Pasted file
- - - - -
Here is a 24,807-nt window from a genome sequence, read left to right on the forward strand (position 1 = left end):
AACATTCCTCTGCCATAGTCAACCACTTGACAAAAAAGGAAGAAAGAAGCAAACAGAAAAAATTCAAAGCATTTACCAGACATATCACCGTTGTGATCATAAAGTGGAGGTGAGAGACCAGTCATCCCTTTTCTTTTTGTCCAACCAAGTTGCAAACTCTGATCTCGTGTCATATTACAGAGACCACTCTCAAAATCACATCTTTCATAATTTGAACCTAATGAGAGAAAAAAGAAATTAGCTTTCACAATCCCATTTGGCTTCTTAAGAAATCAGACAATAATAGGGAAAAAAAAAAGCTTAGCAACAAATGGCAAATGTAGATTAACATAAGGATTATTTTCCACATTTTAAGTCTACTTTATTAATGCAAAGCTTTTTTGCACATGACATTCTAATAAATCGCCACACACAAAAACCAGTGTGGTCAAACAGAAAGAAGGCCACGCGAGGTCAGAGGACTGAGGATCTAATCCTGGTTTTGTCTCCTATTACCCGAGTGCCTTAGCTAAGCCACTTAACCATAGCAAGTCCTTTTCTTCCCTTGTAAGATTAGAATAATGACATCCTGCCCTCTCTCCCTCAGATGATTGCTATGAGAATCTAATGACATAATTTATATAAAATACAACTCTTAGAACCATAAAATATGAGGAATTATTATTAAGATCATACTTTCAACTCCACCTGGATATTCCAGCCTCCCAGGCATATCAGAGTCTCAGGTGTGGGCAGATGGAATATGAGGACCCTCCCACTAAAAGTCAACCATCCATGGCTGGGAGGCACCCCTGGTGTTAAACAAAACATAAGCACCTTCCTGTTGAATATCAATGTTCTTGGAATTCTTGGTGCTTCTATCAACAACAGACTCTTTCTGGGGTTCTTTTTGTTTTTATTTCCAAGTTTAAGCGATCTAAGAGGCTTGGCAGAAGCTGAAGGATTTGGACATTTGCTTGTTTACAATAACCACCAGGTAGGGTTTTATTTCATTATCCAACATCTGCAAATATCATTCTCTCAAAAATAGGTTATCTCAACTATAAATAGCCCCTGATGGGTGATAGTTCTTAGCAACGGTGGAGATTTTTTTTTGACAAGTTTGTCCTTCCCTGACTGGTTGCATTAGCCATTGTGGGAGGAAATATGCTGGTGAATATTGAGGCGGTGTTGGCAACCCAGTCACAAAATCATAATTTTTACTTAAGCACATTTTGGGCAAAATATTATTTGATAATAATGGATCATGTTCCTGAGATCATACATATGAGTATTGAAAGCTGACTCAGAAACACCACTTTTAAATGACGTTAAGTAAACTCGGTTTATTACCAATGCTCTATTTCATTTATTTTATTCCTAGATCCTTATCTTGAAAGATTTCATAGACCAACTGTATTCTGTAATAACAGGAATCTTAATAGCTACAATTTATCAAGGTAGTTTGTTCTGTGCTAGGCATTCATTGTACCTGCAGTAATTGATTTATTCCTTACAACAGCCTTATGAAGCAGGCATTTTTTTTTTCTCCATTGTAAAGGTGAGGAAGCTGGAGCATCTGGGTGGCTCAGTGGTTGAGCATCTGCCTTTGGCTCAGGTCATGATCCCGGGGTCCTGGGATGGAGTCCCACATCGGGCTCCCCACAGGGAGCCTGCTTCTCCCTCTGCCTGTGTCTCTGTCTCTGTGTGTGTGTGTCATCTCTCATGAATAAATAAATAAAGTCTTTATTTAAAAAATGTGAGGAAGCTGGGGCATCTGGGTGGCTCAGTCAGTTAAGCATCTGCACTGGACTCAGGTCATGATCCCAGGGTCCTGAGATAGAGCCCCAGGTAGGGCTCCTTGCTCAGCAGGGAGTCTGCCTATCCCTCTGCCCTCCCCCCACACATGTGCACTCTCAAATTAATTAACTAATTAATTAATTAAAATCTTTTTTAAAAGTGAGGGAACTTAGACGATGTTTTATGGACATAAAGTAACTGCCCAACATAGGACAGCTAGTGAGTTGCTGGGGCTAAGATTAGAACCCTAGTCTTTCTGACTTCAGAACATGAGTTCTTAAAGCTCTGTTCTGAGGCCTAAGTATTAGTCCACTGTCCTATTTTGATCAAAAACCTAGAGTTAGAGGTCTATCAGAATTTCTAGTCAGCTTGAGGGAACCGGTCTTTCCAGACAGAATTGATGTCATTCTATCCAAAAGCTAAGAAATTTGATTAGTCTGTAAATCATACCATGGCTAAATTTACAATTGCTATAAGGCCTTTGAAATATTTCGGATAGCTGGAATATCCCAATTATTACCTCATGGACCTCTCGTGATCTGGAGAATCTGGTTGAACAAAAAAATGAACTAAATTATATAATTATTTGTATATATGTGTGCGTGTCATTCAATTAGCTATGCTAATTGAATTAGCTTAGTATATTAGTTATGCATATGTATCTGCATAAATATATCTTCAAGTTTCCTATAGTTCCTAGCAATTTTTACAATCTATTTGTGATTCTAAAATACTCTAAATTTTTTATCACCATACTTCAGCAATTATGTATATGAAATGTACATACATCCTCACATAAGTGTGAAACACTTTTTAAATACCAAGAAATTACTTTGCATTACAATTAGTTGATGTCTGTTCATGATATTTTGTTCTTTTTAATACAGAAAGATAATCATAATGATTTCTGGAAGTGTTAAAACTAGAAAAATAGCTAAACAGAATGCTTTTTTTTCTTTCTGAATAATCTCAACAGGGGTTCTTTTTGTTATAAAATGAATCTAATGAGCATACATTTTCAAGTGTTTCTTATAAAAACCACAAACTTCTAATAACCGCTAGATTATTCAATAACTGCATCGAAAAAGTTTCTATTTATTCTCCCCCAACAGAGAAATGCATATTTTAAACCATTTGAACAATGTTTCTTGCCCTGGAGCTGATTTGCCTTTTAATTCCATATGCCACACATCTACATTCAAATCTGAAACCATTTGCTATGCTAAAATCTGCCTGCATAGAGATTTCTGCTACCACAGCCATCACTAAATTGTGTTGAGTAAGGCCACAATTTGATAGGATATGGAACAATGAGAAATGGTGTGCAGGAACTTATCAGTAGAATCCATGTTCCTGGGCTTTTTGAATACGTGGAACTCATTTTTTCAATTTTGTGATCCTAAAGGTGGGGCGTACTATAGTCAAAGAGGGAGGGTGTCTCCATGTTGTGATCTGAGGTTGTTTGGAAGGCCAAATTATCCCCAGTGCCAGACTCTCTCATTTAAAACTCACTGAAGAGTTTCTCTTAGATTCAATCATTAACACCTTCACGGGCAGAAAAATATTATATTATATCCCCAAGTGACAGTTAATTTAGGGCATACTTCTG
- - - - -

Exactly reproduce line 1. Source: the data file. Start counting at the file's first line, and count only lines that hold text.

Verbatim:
Here is a 24,807-nt window from a genome sequence, read left to right on the forward strand (position 1 = left end):